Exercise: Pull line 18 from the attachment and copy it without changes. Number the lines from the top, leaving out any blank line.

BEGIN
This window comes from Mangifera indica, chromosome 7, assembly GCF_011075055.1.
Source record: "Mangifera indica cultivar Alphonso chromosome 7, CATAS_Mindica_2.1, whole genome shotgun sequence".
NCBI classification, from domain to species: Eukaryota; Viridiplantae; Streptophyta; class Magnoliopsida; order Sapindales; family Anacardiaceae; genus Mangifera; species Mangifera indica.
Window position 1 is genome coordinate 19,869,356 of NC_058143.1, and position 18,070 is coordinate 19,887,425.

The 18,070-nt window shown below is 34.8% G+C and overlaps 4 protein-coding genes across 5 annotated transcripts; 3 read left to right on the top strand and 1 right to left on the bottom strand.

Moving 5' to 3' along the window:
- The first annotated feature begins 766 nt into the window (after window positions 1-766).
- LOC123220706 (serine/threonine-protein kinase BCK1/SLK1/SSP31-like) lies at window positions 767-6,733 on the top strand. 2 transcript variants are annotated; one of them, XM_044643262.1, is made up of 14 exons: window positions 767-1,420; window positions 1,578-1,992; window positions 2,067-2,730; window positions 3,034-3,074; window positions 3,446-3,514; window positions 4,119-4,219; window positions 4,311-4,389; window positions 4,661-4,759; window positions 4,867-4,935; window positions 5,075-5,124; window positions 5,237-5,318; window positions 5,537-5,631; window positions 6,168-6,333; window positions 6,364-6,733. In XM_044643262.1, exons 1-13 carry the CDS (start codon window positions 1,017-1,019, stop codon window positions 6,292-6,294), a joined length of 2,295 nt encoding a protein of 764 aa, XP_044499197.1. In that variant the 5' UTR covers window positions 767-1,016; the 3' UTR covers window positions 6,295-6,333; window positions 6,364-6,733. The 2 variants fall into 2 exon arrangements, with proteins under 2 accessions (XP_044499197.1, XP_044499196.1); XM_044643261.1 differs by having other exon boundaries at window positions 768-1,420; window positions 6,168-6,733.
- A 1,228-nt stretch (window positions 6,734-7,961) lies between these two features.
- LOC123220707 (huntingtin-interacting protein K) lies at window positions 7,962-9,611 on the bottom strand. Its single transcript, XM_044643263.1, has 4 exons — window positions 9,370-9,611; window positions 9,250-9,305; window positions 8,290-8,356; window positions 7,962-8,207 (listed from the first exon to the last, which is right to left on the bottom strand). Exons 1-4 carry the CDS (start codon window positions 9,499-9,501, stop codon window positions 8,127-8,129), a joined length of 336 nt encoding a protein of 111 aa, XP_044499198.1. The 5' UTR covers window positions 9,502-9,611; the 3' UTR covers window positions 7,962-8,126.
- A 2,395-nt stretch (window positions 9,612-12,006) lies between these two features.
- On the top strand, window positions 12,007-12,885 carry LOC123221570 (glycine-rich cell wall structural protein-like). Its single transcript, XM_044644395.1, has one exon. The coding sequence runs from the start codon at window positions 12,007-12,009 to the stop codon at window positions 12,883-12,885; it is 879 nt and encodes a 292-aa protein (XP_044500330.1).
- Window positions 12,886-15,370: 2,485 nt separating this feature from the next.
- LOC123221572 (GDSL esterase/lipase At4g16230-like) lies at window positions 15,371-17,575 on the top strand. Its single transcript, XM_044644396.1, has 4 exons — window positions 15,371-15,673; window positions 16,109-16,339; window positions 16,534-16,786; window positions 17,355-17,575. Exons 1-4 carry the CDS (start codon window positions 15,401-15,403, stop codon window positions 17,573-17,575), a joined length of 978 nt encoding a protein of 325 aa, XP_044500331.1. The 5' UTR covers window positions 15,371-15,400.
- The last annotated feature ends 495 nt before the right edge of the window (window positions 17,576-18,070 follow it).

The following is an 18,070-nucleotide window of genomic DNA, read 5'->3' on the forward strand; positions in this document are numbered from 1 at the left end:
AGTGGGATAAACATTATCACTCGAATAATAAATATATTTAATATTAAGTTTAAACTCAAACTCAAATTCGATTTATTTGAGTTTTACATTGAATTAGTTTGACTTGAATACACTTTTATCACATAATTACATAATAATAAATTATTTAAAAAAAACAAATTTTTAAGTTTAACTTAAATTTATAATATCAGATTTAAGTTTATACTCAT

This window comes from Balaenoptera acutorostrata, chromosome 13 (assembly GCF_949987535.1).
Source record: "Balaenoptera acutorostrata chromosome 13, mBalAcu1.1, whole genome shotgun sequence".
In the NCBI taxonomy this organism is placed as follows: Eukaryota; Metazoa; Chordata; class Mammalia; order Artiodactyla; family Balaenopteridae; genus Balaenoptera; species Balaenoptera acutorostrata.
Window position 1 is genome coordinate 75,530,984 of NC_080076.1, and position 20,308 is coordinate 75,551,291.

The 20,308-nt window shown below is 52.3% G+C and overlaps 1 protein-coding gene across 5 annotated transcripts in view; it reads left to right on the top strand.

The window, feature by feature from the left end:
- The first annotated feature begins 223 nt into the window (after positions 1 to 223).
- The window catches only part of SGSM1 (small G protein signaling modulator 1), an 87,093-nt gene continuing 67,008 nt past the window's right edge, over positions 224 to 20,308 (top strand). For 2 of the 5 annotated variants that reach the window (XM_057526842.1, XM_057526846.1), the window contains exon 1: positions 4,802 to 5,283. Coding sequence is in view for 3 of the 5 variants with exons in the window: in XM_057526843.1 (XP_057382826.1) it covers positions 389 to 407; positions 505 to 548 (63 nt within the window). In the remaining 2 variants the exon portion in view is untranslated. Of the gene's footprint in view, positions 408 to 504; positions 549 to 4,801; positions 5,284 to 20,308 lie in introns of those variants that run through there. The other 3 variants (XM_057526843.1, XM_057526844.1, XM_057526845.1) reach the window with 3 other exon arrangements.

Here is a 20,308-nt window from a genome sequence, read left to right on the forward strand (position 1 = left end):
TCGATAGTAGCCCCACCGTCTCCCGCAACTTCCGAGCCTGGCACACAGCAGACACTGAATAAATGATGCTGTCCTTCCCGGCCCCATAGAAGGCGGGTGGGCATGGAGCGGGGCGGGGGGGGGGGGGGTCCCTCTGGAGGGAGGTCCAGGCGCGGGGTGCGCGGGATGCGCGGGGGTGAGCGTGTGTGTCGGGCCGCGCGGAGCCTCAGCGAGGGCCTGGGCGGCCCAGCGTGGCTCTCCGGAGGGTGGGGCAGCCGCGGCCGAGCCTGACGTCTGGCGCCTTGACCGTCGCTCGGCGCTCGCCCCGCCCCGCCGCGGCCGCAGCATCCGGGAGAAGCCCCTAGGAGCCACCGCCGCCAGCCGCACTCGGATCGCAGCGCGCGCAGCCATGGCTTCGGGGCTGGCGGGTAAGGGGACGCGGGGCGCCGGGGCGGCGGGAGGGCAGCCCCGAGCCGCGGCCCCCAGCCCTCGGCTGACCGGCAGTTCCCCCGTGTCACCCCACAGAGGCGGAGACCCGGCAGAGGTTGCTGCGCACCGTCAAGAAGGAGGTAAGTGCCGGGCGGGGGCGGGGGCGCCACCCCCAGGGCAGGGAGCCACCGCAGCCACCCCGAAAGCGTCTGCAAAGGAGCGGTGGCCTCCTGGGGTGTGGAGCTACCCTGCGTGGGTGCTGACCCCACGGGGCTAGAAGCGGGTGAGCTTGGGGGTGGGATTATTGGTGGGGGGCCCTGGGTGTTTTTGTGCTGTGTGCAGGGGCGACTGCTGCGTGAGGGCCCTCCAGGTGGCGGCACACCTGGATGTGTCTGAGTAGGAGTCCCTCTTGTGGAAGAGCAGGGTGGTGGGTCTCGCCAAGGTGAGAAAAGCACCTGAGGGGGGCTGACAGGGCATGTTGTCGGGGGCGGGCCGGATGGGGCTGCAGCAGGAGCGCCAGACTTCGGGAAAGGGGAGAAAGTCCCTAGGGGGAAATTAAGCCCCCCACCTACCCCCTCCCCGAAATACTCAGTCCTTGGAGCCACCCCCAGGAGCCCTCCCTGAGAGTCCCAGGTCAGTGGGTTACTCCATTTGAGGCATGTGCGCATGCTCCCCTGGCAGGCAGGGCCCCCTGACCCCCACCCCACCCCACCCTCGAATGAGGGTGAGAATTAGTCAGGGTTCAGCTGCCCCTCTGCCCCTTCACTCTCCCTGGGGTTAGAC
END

This window comes from Balaenoptera acutorostrata, chromosome 13 (assembly GCF_949987535.1).